Frederick III, Holy Roman Emperor
|Holy Roman Emperor|
King of Italy
|Reign||19 March 1452 – 19 August 1493|
|Coronation||19 March 1452|
|King of Germany|
|Reign||2 February 1440 – 19 August 1493|
|Coronation||17 June 1442|
|Alongside||Maximilian I (1486–1493)|
|Archduke of Austria|
|Reign||23 November 1457 – 19 August 1493|
|Alongside||Albert VI (1457–1463)|
|Duke of Styria, Carinthia and Carniola|
|Reign||10 June 1424 – 19 August 1493|
|Alongside||Albert VI (1424–1463)|
|Born||21 September 1415|
|Died||19 August 1493 (aged 77)|
(m. 1452; died 1467)
|Father||Ernest, Duke of Austria|
|Mother||Cymburgis of Masovia|
Frederick III (German: Friedrich III, 21 September 1415 – 19 August 1493) was Holy Roman Emperor from 1452 until his death. He was the fourth king and first emperor of the House of Habsburg. He was the penultimate emperor to be crowned by the pope, and the last to be crowned in Rome.
Prior to his imperial coronation, he was duke of the Inner Austrian lands of Styria, Carinthia and Carniola from 1424, and also acted as regent over the Duchy of Austria from 1439. He was elected and crowned King of Germany in 1440. His reign of 53 years is the longest in the history of the Holy Roman Empire or the German monarchy. Upon his death in 1493 he was succeeded by his son Maximilian.
During his reign, Frederick concentrated on re-uniting the Habsburg "hereditary lands" of Austria and took a lesser interest in Imperial affairs. Nevertheless, by his dynastic entitlement to Hungary as well as by the Burgundian inheritance, he laid the foundations for the later Habsburg Empire. Despite being mocked as "Arch-Sleepyhead of the Holy Roman Empire" (German: Erzschlafmütze) during his lifetime, he is today increasingly seen as an effective ruler.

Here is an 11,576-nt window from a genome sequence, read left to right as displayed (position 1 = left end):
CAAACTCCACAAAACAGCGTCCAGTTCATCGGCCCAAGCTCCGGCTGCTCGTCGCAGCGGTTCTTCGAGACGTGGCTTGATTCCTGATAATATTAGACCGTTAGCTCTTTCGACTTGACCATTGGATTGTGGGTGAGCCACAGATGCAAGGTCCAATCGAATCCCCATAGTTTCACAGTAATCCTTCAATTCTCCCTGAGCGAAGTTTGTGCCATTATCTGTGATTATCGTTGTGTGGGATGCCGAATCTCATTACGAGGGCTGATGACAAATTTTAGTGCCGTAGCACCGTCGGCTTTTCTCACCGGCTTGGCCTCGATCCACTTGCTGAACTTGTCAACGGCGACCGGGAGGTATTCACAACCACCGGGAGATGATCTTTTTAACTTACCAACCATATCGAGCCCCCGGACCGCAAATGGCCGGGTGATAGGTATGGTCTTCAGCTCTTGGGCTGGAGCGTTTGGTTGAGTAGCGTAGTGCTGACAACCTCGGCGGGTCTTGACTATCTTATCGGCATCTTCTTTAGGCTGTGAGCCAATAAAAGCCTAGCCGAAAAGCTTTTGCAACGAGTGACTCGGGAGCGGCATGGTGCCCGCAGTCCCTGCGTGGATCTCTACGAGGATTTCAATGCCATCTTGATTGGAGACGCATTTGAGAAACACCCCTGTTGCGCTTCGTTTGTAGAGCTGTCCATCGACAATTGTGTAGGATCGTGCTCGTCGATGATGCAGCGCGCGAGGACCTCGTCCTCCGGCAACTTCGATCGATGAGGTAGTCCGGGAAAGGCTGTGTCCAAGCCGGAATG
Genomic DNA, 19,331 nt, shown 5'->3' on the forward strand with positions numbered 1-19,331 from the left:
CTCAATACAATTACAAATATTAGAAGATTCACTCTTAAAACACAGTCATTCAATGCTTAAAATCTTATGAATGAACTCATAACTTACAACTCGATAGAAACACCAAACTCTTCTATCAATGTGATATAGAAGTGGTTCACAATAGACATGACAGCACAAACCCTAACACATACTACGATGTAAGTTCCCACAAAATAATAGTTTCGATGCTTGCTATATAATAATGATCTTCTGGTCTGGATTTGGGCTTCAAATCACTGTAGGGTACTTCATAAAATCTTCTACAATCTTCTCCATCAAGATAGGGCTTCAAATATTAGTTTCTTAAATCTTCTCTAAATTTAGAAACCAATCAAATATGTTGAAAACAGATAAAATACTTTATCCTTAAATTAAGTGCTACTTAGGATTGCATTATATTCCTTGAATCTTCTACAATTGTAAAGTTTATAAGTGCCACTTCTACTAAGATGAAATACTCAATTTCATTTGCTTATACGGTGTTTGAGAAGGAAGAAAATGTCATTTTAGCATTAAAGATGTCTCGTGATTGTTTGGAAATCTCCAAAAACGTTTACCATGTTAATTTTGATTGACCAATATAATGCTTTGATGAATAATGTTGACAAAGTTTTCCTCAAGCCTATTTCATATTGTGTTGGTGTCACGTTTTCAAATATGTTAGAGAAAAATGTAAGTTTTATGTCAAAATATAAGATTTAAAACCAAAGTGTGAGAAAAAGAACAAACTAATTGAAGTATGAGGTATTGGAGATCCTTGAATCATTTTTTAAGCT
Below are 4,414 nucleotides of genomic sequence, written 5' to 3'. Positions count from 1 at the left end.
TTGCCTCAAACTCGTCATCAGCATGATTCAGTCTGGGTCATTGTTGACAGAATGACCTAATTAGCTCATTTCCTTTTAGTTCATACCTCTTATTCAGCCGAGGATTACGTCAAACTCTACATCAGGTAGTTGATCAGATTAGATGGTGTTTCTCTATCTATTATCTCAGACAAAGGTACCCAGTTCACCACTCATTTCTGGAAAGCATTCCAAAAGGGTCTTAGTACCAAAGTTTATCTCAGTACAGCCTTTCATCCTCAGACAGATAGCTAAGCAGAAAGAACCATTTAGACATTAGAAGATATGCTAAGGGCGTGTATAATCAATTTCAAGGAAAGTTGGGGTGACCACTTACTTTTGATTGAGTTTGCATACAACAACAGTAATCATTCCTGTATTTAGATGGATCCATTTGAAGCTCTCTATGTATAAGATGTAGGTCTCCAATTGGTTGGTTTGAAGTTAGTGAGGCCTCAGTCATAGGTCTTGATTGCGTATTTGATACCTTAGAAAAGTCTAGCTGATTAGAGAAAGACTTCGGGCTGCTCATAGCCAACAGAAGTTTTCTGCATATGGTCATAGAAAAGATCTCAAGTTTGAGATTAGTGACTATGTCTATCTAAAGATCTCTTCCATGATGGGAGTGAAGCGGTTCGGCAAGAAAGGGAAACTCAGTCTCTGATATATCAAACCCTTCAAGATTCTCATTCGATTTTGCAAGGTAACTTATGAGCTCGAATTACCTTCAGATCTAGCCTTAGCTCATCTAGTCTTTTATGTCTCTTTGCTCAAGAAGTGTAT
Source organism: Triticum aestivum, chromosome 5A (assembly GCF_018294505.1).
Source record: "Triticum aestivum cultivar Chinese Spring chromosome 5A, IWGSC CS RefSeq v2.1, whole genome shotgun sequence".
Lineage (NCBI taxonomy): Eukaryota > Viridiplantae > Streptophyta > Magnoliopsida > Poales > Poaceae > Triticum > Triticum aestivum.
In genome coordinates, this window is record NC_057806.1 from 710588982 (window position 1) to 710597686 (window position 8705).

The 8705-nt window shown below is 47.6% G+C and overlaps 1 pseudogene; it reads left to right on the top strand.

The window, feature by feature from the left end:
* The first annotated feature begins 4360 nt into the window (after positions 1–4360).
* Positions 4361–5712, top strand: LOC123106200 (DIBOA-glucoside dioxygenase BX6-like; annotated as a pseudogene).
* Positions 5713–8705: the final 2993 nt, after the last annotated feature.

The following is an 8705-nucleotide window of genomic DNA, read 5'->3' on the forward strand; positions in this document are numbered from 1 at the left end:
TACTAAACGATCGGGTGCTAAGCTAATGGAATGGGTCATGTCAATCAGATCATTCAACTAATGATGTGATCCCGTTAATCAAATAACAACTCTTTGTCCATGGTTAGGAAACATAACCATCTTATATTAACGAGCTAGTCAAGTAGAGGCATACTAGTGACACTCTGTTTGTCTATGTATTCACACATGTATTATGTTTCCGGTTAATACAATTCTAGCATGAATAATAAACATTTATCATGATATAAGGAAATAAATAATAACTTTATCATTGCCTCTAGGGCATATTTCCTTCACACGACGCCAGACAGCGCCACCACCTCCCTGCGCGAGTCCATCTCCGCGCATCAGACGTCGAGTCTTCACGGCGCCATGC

Historian Thomas A. Brady Jr. credited Frederick with leaving a credible claim on the imperial title and a secure grip on the Austrian lands, now organized as a single state, for his son. This imperial revival (as well as the rise of the territorial state) began under the reign of Frederick.
Born at the Tyrolean residence of Innsbruck in 1415, Frederick was the eldest son of the Inner Austrian duke Ernest the Iron, a member of the Leopoldian line of the Habsburg dynasty, and his second wife Cymburgis of Masovia. According to the 1379 Treaty of Neuberg, the Leopoldinian branch ruled over the duchies of Styria, Carinthia and Carniola, or what was referred to as Inner Austria. Only three of Frederick's eight siblings survived childhood: his younger brother Albert (later to be Albert VI, archduke of Austria), and his sisters Margaret (later the electress of Saxony) and Catherine. In 1424, nine-year-old Frederick's father died, making Frederick the duke of Inner Austria, as Frederick V, with his uncle, Duke Frederick IV of Tyrol, acting as regent.
From 1431, Frederick tried to obtain majority (to be declared "of age", and thus allowed to rule) but for several years was denied by his relatives. Finally, in 1435, Albert V, duke of Austria (later Albert II, the king of Germany), awarded him the rule over his Inner Austrian heritage. Almost from the beginning, Frederick's younger brother Albert asserted his rights as a co-ruler, as the beginning of a long rivalry. Already in these years, Frederick had begun to use the symbolic A.E.I.O.U. signature as a kind of motto with various meanings. In 1436 he made a pilgrimage to the Holy Land, accompanied by numerous nobles knighted by the Order of the Holy Sepulchre, which earned him great reputation.
Upon the death of his uncle Duke Frederick IV in 1439, Frederick took over the regency of Tyrol and Further Austria for the duke's heir Sigismund. Again he had to ward off the claims raised by his brother Albert VI; he prevailed by the support of the Tyrolean aristocracy. Likewise he acted as regent for his nephew Ladislaus the Posthumous, son of late King Albert II and his consort Elizabeth of Luxembourg, in the duchy of Austria (Further Austria). (Ladislaus would die before coming of age). Frederick was now the undisputed head of the Habsburg dynasty, though his regency in the lands of the Albertinian Line (Further Austria) was still viewed with suspicion.
As a cousin of late King Albert II, Frederick became a candidate for the 1440 imperial election. On 2 February 1440, the prince-electors convened at Frankfurt and unanimously elected him King of the Romans as Frederick IV; his rule was still based on his hereditary lands of Styria, Carinthia and Carniola, or Inner Austria.